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Question: "Show that if $p$ is prime and $\gcd(d,p-1) = 1$, then every positive integer less than p is congruent modulo $p$ to the $d$-th power of some other integer."

I understand that this is related with primitive roots but I get confused when trying to explain the theory. I was wondering if someone would be point me in the general direction? Thanks!

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Let $a$ be a positive integer less than $p$.

Since $d$ and $p-1$ are relatively prime, there exist integers $x$ and $y$ such that $dx+(p-1)y=1$. Without loss of generality we may assume that $x$ is positive. Putting $z=-y$, we get $dx=1+(p-1)z$. Since $a^{(p-1)z}\equiv 1\pmod{p}$, we have $$a\equiv a^{1+(p-1)z}\pmod{p}.$$ But $$a^{1+(p-1)z}=a^{dx}=(a^x)^{d}.$$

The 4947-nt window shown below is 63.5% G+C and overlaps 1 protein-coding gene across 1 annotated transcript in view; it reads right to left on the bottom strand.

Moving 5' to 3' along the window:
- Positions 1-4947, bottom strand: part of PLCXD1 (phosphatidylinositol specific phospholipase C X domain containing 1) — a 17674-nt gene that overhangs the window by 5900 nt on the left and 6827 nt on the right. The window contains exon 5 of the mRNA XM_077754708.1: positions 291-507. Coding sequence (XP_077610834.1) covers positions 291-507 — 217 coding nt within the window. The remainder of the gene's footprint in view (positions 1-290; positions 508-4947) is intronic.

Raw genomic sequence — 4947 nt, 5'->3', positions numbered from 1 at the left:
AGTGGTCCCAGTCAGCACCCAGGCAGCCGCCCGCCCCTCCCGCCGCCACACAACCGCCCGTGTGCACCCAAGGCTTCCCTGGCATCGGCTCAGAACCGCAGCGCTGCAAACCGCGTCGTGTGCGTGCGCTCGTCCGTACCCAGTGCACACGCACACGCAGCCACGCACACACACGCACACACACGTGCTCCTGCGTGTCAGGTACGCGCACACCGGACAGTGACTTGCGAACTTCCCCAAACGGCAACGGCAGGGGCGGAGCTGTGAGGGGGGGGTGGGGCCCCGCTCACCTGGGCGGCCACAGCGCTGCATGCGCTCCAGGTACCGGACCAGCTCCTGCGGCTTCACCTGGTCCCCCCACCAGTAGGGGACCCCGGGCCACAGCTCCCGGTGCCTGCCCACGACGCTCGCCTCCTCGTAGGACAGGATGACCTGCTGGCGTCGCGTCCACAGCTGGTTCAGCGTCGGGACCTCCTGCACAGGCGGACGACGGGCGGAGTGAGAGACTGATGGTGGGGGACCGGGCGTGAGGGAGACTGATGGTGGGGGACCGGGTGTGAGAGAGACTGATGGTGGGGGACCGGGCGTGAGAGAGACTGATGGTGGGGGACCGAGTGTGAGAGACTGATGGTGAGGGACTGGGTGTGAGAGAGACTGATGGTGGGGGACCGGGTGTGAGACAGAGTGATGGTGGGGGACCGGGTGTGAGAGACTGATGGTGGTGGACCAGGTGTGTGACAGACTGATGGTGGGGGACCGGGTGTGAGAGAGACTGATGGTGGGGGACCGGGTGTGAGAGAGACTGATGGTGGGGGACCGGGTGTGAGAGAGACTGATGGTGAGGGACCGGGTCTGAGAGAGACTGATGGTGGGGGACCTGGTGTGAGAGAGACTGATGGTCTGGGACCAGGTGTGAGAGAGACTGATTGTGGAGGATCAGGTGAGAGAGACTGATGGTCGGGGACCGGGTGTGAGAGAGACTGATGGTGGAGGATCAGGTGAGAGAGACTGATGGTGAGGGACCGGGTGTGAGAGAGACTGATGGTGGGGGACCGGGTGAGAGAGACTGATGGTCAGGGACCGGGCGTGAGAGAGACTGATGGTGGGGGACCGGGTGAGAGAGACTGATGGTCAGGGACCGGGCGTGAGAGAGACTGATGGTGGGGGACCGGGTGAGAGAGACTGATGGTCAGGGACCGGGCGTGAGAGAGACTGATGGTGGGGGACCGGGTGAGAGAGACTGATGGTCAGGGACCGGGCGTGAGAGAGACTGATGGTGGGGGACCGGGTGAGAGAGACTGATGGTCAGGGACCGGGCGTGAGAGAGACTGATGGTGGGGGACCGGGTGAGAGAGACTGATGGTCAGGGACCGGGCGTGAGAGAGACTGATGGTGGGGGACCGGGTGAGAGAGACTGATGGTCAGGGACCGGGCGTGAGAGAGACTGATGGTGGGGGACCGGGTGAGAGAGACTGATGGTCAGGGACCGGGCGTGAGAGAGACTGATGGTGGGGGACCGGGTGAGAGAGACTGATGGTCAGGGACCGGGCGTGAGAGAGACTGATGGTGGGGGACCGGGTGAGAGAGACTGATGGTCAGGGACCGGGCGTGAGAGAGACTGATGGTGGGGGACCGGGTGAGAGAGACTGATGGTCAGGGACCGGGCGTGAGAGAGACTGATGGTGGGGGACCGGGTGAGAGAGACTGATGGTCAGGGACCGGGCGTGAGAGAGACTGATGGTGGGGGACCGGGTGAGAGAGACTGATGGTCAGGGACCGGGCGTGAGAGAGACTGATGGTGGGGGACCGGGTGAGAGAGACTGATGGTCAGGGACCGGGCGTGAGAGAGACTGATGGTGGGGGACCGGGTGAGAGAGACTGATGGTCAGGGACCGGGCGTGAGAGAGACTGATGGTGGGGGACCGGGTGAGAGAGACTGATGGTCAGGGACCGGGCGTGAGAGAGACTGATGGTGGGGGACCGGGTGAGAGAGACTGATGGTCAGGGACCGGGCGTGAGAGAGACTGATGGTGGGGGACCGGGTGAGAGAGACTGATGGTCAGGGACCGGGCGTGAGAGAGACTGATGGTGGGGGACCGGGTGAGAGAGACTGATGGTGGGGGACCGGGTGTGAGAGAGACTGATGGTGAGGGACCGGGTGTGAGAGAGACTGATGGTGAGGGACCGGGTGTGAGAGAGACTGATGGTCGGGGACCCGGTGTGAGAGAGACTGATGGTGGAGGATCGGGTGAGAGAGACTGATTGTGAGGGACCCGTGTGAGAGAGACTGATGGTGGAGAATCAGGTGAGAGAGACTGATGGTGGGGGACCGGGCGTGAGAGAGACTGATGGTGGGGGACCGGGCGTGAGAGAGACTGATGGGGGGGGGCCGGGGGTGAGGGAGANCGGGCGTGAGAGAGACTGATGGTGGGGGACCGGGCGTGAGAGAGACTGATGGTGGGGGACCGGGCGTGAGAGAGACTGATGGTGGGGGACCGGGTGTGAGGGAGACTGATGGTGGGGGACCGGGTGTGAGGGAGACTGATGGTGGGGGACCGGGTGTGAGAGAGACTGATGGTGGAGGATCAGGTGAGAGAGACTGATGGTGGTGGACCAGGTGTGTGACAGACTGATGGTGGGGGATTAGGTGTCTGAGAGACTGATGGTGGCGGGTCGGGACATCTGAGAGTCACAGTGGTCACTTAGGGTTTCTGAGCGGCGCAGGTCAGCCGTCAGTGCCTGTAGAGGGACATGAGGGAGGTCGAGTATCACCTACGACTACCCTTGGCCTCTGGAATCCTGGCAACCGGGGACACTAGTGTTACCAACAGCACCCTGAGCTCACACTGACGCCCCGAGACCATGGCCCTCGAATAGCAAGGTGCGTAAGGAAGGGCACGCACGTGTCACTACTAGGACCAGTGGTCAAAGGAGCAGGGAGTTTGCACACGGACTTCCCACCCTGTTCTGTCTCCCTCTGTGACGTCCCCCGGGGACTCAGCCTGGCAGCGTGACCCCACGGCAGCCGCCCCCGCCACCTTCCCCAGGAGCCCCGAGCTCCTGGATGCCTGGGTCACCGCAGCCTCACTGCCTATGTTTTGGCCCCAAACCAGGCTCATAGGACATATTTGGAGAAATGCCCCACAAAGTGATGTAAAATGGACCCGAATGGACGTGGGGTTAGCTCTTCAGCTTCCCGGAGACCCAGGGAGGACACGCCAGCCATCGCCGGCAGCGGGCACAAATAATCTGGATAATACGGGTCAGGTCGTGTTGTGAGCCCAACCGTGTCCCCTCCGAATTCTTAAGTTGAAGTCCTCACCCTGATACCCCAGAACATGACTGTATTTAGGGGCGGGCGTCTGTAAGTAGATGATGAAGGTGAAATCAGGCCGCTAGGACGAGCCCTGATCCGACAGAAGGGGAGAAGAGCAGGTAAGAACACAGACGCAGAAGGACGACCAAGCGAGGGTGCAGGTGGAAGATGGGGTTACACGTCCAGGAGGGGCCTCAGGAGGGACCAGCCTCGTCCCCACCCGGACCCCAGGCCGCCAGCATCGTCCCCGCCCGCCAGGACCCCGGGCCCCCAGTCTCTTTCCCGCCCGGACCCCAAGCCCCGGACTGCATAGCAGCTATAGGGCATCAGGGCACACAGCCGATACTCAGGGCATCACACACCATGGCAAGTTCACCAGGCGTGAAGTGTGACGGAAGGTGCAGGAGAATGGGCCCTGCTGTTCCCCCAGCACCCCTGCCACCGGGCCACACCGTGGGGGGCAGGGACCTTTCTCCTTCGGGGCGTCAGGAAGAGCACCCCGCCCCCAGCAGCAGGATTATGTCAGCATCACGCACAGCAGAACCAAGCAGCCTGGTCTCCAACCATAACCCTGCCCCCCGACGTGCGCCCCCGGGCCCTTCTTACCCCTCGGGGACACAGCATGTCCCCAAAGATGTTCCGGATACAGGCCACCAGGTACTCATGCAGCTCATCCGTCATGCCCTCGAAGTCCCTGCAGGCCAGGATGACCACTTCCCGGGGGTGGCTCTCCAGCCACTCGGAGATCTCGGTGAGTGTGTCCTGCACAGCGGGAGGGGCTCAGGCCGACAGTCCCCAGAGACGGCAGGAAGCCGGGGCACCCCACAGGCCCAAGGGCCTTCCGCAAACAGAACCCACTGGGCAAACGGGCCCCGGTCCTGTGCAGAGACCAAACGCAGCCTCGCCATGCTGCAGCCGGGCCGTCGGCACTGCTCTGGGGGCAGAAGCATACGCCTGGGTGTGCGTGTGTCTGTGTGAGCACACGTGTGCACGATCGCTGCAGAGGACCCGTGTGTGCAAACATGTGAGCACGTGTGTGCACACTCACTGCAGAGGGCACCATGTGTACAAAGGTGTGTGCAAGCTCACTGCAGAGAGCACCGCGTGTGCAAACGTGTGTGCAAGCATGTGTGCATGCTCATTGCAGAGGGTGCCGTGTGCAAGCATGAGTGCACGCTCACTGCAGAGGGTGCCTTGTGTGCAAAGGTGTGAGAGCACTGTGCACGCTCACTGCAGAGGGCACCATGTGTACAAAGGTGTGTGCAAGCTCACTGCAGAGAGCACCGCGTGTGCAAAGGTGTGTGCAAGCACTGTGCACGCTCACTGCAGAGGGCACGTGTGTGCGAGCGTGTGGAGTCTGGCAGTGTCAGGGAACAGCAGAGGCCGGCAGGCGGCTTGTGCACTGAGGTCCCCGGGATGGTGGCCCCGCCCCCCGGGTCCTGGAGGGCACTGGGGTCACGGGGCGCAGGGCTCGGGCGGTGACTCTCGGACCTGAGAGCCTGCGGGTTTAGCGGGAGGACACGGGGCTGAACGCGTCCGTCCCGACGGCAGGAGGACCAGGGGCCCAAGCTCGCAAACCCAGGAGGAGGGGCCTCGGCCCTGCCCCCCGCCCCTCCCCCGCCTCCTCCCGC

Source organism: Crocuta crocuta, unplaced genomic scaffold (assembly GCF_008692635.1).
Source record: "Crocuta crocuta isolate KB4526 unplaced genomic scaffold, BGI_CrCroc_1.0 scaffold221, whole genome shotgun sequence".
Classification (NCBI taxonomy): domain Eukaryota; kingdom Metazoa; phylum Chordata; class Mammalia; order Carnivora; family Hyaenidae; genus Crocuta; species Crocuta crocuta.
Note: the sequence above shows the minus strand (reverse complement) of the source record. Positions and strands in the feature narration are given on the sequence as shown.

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1) If we have a finite cyclic group $\,G=\langle x\,\rangle\,$ of order $\,n\,$, then

$$G=\langle x^k\rangle\Longleftrightarrow (n,k)=1$$

2) The multiplicative group $\,\left(\Bbb Z/p\Bbb Z\right)^*\,$ has order $\,p-1\,$

3) Your claim is trivially true for zero...

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Let $r$ be a primitive root $\mod p$. Since $(d,p-1)=1 \Rightarrow r^d$ is a primitive root $\mod p$. Therefore $\{1,r^d,(r^d)^2,\ldots,(r^d)^{p-1}\}\equiv\{1,2,3,\ldots,p-1\} \pmod p$.

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